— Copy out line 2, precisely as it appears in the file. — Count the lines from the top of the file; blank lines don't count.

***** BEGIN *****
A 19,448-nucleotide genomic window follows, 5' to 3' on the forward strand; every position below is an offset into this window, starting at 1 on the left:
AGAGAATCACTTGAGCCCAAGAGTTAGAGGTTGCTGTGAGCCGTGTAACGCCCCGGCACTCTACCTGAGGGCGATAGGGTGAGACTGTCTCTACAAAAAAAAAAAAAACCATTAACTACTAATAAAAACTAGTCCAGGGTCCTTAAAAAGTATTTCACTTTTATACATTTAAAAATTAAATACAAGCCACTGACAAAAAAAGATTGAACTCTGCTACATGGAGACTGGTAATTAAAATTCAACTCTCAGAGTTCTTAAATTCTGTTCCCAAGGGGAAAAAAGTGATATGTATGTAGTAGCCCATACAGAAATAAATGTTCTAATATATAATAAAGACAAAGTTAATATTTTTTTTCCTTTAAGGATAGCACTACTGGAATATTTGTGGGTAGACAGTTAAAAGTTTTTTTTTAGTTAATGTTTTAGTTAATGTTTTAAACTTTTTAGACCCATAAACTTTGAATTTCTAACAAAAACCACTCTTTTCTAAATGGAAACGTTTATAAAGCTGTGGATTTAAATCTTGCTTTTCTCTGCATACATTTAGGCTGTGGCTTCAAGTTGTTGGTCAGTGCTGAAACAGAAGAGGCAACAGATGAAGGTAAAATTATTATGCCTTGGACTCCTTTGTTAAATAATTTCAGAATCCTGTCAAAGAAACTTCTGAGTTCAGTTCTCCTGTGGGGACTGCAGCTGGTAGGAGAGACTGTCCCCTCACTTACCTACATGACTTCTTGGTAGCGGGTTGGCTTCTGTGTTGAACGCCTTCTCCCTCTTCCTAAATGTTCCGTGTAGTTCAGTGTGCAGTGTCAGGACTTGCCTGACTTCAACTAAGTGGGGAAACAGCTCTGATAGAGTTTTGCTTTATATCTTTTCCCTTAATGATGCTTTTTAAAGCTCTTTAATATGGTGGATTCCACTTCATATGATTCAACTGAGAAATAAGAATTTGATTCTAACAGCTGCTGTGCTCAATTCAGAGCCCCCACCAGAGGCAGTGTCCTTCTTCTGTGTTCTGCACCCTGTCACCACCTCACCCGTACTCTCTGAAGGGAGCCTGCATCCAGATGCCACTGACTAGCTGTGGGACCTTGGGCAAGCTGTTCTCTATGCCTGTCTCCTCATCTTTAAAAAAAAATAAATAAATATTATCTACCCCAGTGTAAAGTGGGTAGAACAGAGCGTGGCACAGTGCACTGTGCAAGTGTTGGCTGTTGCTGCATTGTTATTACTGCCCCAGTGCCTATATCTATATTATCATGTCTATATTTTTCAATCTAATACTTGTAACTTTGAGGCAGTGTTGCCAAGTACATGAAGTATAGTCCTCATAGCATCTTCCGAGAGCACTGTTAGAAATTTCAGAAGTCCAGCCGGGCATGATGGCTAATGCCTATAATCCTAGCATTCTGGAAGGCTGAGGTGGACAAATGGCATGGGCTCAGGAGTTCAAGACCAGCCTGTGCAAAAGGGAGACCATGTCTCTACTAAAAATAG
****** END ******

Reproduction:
AGAGAATCACTTGAGCCCAAGAGTTAGAGGTTGCTGTGAGCCGTGTAACGCCCCGGCACTCTACCTGAGGGCGATAGGGTGAGACTGTCTCTACAAAAAAAAAAAAAACCATTAACTACTAATAAAAACTAGTCCAGGGTCCTTAAAAAGTATTTCACTTTTATACATTTAAAAATTAAATACAAGCCACTGACAAAAAAAGATTGAACTCTGCTACATGGAGACTGGTAATTAAAATTCAACTCTCAGAGTTCTTAAATTCTGTTCCCAAGGGGAAAAAAGTGATATGTATGTAGTAGCCCATACAGAAATAAATGTTCTAATATATAATAAAGACAAAGTTAATATTTTTTTTCCTTTAAGGATAGCACTACTGGAATATTTGTGGGTAGACAGTTAAAAGTTTTTTTTTAGTTAATGTTTTAGTTAATGTTTTAAACTTTTTAGACCCATAAACTTTGAATTTCTAACAAAAACCACTCTTTTCTAAATGGAAACGTTTATAAAGCTGTGGATTTAAATCTTGCTTTTCTCTGCATACATTTAGGCTGTGGCTTCAAGTTGTTGGTCAGTGCTGAAACAGAAGAGGCAACAGATGAAGGTAAAATTATTATGCCTTGGACTCCTTTGTTAAATAATTTCAGAATCCTGTCAAAGAAACTTCTGAGTTCAGTTCTCCTGTGGGGACTGCAGCTGGTAGGAGAGACTGTCCCCTCACTTACCTACATGACTTCTTGGTAGCGGGTTGGCTTCTGTGTTGAACGCCTTCTCCCTCTTCCTAAATGTTCCGTGTAGTTCAGTGTGCAGTGTCAGGACTTGCCTGACTTCAACTAAGTGGGGAAACAGCTCTGATAGAGTTTTGCTTTATATCTTTTCCCTTAATGATGCTTTTTAAAGCTCTTTAATATGGTGGATTCCACTTCATATGATTCAACTGAGAAATAAGAATTTGATTCTAACAGCTGCTGTGCTCAATTCAGAGCCCCCACCAGAGGCAGTGTCCTTCTTCTGTGTTCTGCACCCTGTCACCACCTCACCCGTACTCTCTGAAGGGAGCCTGCATCCAGATGCCACTGACTAGCTGTGGGACCTTGGGCAAGCTGTTCTCTATGCCTGTCTCCTCATCTTTAAAAAAAAATAAATAAATATTATCTACCCCAGTGTAAAGTGGGTAGAACAGAGCGTGGCACAGTGCACTGTGCAAGTGTTGGCTGTTGCTGCATTGTTATTACTGCCCCAGTGCCTATATCTATATTATCATGTCTATATTTTTCAATCTAATACTTGTAACTTTGAGGCAGTGTTGCCAAGTACATGAAGTATAGTCCTCATAGCATCTTCCGAGAGCACTGTTAGAAATTTCAGAAGTCCAGCCGGGCATGATGGCTAATGCCTATAATCCTAGCATTCTGGAAGGCTGAGGTGGACAAATGGCATGGGCTCAGGAGTTCAAGACCAGCCTGTGCAAAAGGGAGACCATGTCTCTACTAAAAATAG